Garden Writing: Cultivating Words About the Gardens You Love

Technically considered a newbie, I started garden writing a little over three years ago. Being a stay-at-home mom and a full-time student, I wanted to find a way to combine what I enjoyed most and use my personal experiences, good or bad, to help others achieve that which they love or would like to learn more about. And so my garden writing dream was born. What began simply as a passion for gardening and a strong interest in writing soon transformed itself into a unique way for me to help others, as well as a way to express myself, all from the comfort of my home.

Garden writing has its shares of ups and downs, as does anything in life. There are days when I am nearly overwhelmed with creative topics to write about, and then there are the days when my mind just seems to go blank. Writer’s block, as it is so often called, is common with any form of writing, and garden writing is no different.

So how does one become successful at garden writing? To this there is no sure-fire answer, as each of us is different. For instance, I have never had any formal writing education, other than my previous English writing class and a couple of related courses hare and there. I have had plenty of English and grammar classes though, but only because I love it, not because I needed them to write. So to say that everyone must have some form of writing-related or garden writing experience in order to be successful with garden writing (or any writing) just isn’t true, although knowing and understanding grammar and the English language along with some type of writing skill is definitely helpful (and certainly recommended).

Garden writing, for me anyway, has been a growing journey. I enjoy writing about all forms of gardening, including that which may not be considered my strongest area of expertise. Nonetheless, I’m always willing to learn, even as I am attempting to teach or guide others. Not only does some personal experience play a big part in my garden writing, but there is also a lot of research that goes into it as well. At times I find myself just as addicted to learning new things as I am to collecting new plants, of which I admit to being a bona fide garden junkie.

As with all forms of gardening, garden writing is a learning process. Each day I try to learn something new and try something different. I enjoy experimenting, especially in the garden, and then I try to pass on what I have learned from the experience to others who may be interested in learning or trying the same. Sometimes I succeed; other times I fail miserably. This applies to both my garden and my garden writing. Sometimes my words and plants thrive, and sometimes they don’t quite reach their potential. Putting pen to paper is merely my way of expressing these ups and downs.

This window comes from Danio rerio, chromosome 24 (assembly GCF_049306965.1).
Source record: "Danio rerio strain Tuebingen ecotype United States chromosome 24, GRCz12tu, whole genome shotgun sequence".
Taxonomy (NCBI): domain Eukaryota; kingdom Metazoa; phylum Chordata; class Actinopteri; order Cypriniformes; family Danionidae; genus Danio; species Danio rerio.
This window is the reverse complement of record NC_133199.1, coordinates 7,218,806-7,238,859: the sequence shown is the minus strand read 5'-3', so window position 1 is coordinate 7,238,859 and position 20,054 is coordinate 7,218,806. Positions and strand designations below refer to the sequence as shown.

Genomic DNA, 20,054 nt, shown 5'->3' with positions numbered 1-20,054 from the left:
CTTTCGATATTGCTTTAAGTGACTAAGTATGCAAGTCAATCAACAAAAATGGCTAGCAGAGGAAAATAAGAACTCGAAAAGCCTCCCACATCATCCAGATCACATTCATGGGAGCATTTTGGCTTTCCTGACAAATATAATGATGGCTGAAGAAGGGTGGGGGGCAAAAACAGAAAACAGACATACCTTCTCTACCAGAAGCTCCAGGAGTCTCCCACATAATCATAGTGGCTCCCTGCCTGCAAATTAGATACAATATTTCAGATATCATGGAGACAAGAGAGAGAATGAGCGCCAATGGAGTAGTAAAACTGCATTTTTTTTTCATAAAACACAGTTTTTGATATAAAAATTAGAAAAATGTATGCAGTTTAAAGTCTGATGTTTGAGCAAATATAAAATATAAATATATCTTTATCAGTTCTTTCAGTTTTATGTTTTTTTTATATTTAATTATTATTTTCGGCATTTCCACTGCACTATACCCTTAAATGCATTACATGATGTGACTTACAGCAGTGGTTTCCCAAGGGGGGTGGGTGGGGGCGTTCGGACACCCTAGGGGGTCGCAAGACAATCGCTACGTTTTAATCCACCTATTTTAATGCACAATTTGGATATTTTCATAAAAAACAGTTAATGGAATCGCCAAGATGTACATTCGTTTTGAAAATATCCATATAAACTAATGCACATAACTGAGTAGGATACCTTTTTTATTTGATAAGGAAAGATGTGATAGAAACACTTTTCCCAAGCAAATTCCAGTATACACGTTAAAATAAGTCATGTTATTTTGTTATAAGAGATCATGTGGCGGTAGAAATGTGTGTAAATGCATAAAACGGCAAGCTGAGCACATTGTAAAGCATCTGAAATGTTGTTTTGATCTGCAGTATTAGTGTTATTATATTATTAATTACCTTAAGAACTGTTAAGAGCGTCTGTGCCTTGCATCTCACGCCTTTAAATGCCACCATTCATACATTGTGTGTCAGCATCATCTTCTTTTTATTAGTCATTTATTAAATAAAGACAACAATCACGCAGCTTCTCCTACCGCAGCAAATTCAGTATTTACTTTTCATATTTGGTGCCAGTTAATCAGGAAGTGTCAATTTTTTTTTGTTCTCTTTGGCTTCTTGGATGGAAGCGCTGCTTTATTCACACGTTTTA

They say to write what you know. I say to write what you can. Some days you may not know much of anything; your mind just seems to shut down or freeze up. So you compensate by writing what you can. Sure, it may be nothing more than gibberish at first, but you leave it be until your mind thaws out. Then you weed your garden writing, taking out the unappealing words and replacing them with something a bit more useful. In fact, with garden writing, you are pretty much cultivating your written words just as you would a garden. There will be times when your garden writing flourishes. Then there will be times when it requires some amending, just like the soil, in order to grow into something worthwhile.

Of course, not everyone is into gardening writing, but all of us enjoy something. Regardless of your education (albeit, knowing how to read and write is important), it is possible to take what you know and love and write about it. Whether it’s garden writing or another interest, becoming successful at writing simply takes practice. It takes time, and it takes patience. Don’t expect millions from garden writing (or whatever), but write what you know, and know what you write. Eventually, your passion will shine through.

I certainly do not claim to be an expert when it comes to garden writing; however, I do know what has worked for me. And just as no two gardens are quite the same; no two garden writers will be either. You simply find what works for you and go with it. Experiment and have fun with your garden writing. It will prove to be much easier in achieving your goals. Forget about being perfect, nobody is perfect, no garden is perfect, no writing is perfect. Nothing in life is perfect, and that’s what makes it interesting. So take a stroll down the path of garden writing, you may be surprised at where it leads you.